Yes. In the early two thousands, the definition of “spa” was hotly debated. To some it was just a hot tub, to others it was mineral springs. Today we all know that if you say “I’m going to the spa,” you’re going for a massage or treatment, but not long ago it was less clear. That’s kind of where we are with wellness today. Wellness is still in a state of flux where people are experimenting with the use of the word and trying to figure out exactly what it means to them.
That is something that the spa industry has done well. Over the years it has created some standards and definitions, so that if you go to a spa, you kind of know what to expect. I think that’s where the wellness industry has to get.
Why do you think wellness tourism is experiencing such huge growth?
There are different factors. One is that governments in some countries have shifted focus to prevention rather than cure. Studies have shown that it’s a lot cheaper for society to keep people healthy than it is to deal with sick people. So, the media messaging from governments is becoming about prevention, which spurs companies to look at ways of meeting that demand. I think hotels have naturally evolved into wellness. Not too long ago they started putting in swimming pools and gyms, which is now fairly standard in hotels with four or more stars. Then they moved on to adding saunas and spas. Then they added yoga classes and fitness classes. And today — and this really excites me — hotels are thinking about how to weave wellness into the design of the hotel; into the food, the guestroom, and the environment.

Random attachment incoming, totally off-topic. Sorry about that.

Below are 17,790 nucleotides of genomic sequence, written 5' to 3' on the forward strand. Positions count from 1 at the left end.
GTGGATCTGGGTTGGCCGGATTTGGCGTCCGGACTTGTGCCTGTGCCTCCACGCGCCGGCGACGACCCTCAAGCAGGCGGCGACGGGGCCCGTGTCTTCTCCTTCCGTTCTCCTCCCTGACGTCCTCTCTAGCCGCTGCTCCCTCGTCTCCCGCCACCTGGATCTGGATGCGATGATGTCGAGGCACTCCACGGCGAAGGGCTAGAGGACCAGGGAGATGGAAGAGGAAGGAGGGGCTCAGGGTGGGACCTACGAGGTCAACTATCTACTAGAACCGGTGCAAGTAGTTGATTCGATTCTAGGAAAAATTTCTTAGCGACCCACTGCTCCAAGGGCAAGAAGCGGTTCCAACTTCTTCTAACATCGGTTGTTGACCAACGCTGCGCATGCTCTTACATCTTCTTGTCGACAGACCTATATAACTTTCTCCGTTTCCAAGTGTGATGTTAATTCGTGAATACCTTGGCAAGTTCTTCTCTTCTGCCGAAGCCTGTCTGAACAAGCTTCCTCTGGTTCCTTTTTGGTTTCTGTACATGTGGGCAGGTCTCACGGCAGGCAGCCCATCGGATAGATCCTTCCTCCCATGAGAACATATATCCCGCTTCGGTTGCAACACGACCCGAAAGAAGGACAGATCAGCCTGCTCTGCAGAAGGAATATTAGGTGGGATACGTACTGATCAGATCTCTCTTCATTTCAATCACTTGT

Also, there’s just a lot more talk in the media and more awareness of wellness. Factors have combined to increase the demand for thoughtful wellness design and activities.
What do you think is the secret to becoming a world renowned wellness destination?
One thing I’ve learned is that you can have fantastic facilities, wonderful designers, and an excellent menu, but that won’t matter if you don’t have good people with a passion for what they do and who do it really well. You can tell a massage therapist with a natural gift from one that is just going through the motions. That’s the secret of what makes a world renowned spa, wellness facility, or hospitality company: they find the best people.
What about the secret to being a successful leader?
I’ve seen, and worked for, many different types of successful leaders. One thing they all have in common is the ability to motivate. You have to be able to motivate people.
But perhaps the most difficult part of being a leader is learning to let go. You appoint people, give them a clear vision and achievable goals and support them towards those goals. Every member of the team should have goals or clear objectives. And then you have to trust them and let them lead. And you have to accept when doing that, that they will do things differently from you, and even make mistakes. If you want to build a great team that is successful and enjoys what they’re doing, you have to accept that some things are not going to go quite the way you want or expect them to go.
What are you most excited about right now?
I’m very excited that we are on a wellness wave, where wellness becomes interwoven in the fabric of life for many countries around the world. And that opens up new avenues that we’ve not explored, from what wellness will look like in people’s homes to how it will change the shape of design in community and in cities of the future. So, that’s really exciting.
And I’m excited about the next generation. I particularly enjoy mentoring and helping my colleagues that are going to be the next generation of leaders.